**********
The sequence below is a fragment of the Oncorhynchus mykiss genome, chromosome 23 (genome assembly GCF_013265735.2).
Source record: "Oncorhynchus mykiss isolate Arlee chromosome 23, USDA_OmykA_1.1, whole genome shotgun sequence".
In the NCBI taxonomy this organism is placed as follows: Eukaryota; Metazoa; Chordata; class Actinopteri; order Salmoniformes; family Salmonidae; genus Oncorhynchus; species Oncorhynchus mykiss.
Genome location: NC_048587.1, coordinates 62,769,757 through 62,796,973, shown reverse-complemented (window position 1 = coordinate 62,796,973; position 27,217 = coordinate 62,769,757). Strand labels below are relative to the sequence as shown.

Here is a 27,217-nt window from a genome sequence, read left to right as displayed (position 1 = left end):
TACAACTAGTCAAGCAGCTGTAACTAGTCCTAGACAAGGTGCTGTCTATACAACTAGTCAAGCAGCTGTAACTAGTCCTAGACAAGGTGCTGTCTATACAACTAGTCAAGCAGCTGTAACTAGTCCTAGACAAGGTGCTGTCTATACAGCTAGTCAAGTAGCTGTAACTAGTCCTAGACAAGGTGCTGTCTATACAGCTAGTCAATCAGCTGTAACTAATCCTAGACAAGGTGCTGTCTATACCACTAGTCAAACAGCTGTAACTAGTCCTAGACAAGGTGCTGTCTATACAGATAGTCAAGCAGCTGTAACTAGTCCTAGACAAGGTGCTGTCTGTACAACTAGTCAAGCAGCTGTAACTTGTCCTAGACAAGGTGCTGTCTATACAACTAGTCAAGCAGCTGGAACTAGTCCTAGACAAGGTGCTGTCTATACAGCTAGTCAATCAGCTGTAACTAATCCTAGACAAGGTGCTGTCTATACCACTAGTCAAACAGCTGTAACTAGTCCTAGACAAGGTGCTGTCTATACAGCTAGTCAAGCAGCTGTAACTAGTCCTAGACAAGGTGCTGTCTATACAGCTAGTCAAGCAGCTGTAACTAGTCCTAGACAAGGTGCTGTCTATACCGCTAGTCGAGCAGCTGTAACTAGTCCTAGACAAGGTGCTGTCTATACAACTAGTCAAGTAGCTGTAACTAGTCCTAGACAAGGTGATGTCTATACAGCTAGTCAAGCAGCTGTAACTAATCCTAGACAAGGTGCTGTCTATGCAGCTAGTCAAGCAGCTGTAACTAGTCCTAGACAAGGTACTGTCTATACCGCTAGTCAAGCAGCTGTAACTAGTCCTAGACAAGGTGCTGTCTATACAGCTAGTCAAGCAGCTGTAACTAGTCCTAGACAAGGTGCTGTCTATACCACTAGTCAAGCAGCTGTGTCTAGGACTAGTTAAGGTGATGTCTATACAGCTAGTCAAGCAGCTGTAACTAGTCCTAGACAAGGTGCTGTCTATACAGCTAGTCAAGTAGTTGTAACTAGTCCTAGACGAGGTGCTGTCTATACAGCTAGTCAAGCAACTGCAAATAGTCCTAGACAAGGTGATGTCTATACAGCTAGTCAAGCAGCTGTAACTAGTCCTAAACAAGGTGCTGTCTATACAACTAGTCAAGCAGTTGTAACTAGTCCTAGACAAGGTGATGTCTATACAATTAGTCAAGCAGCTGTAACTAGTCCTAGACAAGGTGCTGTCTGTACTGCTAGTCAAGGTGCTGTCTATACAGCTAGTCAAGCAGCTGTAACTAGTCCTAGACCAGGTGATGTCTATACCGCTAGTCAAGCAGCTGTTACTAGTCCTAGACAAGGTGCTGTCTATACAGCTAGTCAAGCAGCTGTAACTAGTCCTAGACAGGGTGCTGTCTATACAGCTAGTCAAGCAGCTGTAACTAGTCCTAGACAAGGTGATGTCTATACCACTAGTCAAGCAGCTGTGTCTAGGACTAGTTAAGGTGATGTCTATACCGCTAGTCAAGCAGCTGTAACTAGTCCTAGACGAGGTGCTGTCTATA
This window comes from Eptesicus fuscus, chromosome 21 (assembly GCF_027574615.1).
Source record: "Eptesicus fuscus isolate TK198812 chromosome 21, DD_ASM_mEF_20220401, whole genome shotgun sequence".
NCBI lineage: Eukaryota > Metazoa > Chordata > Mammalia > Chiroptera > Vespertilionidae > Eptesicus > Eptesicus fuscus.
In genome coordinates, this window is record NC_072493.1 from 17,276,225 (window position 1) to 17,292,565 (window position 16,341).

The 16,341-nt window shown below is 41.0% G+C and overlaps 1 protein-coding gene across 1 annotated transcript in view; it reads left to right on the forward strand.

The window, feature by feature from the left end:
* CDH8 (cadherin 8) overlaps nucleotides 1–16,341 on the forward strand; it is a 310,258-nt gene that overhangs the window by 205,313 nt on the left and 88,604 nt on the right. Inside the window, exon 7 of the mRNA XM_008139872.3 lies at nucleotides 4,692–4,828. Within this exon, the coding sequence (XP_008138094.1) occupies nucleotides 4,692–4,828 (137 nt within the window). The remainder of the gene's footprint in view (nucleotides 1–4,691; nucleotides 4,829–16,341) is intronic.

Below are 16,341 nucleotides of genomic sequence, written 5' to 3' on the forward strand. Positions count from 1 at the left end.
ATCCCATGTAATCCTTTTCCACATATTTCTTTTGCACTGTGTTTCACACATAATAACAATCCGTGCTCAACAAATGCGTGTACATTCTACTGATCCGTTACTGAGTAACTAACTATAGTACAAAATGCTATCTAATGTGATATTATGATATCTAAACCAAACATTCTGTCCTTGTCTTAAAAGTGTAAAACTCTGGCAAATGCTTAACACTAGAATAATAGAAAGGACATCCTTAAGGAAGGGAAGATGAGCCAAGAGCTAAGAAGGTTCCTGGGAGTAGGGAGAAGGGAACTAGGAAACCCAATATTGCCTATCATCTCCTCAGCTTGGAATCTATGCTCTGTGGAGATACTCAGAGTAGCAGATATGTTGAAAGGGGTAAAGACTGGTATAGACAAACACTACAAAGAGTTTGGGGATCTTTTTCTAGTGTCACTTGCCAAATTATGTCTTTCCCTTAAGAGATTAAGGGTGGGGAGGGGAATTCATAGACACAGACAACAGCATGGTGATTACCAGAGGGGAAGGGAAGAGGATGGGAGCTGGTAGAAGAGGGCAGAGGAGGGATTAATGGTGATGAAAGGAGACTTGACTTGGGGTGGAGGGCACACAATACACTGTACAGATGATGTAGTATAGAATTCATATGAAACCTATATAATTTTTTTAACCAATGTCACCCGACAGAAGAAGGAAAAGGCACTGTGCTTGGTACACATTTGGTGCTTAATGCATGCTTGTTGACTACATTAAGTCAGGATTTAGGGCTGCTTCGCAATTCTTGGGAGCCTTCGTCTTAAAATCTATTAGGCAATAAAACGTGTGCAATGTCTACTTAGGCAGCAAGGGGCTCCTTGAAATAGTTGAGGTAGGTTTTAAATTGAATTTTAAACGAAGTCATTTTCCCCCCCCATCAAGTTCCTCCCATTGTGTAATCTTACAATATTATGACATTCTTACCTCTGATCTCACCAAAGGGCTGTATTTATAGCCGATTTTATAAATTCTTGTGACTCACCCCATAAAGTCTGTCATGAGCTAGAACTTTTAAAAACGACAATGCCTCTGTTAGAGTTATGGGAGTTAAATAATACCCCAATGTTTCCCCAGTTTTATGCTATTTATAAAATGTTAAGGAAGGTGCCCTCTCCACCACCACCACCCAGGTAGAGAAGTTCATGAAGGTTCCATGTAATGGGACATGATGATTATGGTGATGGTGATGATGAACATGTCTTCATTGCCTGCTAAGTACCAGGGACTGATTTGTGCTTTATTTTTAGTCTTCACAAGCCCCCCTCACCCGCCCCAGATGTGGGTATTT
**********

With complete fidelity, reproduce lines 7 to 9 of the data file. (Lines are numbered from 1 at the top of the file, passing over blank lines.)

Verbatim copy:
This window comes from Eptesicus fuscus, chromosome 21 (assembly GCF_027574615.1).
Source record: "Eptesicus fuscus isolate TK198812 chromosome 21, DD_ASM_mEF_20220401, whole genome shotgun sequence".
NCBI lineage: Eukaryota > Metazoa > Chordata > Mammalia > Chiroptera > Vespertilionidae > Eptesicus > Eptesicus fuscus.